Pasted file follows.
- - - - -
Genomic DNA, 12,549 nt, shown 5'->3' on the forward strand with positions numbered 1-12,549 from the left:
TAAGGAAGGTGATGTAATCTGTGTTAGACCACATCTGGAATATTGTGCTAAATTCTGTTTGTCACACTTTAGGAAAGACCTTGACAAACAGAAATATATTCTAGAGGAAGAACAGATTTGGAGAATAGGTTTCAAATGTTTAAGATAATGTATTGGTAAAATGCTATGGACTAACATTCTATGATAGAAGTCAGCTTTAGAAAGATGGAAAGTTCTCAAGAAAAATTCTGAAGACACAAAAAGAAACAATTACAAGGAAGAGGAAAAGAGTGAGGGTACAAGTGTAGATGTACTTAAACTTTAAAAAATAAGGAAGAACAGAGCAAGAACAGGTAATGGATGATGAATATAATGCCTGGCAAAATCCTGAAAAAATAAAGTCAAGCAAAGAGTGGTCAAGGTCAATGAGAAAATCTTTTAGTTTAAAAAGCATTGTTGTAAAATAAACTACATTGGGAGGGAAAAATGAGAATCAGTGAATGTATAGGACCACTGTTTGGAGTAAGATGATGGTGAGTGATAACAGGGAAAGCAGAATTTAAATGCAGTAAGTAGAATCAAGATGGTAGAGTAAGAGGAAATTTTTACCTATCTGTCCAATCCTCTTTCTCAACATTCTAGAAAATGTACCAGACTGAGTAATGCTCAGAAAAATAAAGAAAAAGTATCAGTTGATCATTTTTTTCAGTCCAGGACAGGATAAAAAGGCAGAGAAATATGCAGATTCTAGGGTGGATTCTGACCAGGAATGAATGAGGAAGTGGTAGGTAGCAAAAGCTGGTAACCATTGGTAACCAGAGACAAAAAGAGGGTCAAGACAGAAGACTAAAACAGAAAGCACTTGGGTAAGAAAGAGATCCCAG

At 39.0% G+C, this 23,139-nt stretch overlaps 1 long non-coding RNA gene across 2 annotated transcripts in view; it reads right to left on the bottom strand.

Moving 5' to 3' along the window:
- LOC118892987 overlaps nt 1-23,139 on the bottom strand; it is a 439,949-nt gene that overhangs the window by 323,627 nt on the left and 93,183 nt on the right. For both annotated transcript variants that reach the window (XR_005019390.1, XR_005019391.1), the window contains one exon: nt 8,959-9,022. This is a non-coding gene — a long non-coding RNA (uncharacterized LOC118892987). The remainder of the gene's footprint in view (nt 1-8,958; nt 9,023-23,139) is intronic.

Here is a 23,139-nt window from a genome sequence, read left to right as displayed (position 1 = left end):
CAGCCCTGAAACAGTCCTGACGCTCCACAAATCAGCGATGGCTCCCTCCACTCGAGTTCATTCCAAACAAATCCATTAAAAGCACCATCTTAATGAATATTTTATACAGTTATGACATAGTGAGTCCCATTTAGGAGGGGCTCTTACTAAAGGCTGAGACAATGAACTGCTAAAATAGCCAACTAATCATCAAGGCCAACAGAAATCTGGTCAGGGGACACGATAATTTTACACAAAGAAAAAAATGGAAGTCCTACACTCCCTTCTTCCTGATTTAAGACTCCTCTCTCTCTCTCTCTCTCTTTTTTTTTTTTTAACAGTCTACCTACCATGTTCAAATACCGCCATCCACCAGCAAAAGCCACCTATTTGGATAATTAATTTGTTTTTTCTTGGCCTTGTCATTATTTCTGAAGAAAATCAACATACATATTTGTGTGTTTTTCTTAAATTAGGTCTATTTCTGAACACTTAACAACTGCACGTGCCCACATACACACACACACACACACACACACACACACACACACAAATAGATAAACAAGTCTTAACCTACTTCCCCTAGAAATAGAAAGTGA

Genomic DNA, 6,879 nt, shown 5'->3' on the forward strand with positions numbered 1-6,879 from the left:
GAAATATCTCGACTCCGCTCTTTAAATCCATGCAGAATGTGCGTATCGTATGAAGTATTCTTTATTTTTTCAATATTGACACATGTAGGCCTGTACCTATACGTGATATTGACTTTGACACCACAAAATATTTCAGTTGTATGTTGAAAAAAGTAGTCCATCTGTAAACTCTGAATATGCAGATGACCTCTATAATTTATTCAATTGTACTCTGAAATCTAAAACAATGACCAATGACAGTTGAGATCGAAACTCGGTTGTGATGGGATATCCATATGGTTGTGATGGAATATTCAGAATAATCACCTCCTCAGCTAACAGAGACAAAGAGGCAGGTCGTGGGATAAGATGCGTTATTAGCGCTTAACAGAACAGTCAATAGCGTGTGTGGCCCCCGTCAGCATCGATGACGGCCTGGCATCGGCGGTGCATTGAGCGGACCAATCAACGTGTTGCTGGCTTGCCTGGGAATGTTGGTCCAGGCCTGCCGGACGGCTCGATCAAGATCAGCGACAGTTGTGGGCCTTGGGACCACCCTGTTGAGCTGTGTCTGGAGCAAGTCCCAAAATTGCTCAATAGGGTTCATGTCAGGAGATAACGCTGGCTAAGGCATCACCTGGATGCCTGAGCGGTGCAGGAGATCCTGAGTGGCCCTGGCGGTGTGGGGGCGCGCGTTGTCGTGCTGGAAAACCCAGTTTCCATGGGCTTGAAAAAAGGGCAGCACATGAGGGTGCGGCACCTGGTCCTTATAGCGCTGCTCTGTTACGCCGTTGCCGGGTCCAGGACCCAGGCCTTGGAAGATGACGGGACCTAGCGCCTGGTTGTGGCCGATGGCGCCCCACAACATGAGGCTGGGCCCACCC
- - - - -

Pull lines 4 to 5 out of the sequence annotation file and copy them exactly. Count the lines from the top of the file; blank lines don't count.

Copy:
Moving 5' to 3' along the window:
- LOC118892987 overlaps nt 1-23,139 on the bottom strand; it is a 439,949-nt gene that overhangs the window by 323,627 nt on the left and 93,183 nt on the right. For both annotated transcript variants that reach the window (XR_005019390.1, XR_005019391.1), the window contains one exon: nt 8,959-9,022. This is a non-coding gene — a long non-coding RNA (uncharacterized LOC118892987). The remainder of the gene's footprint in view (nt 1-8,958; nt 9,023-23,139) is intronic.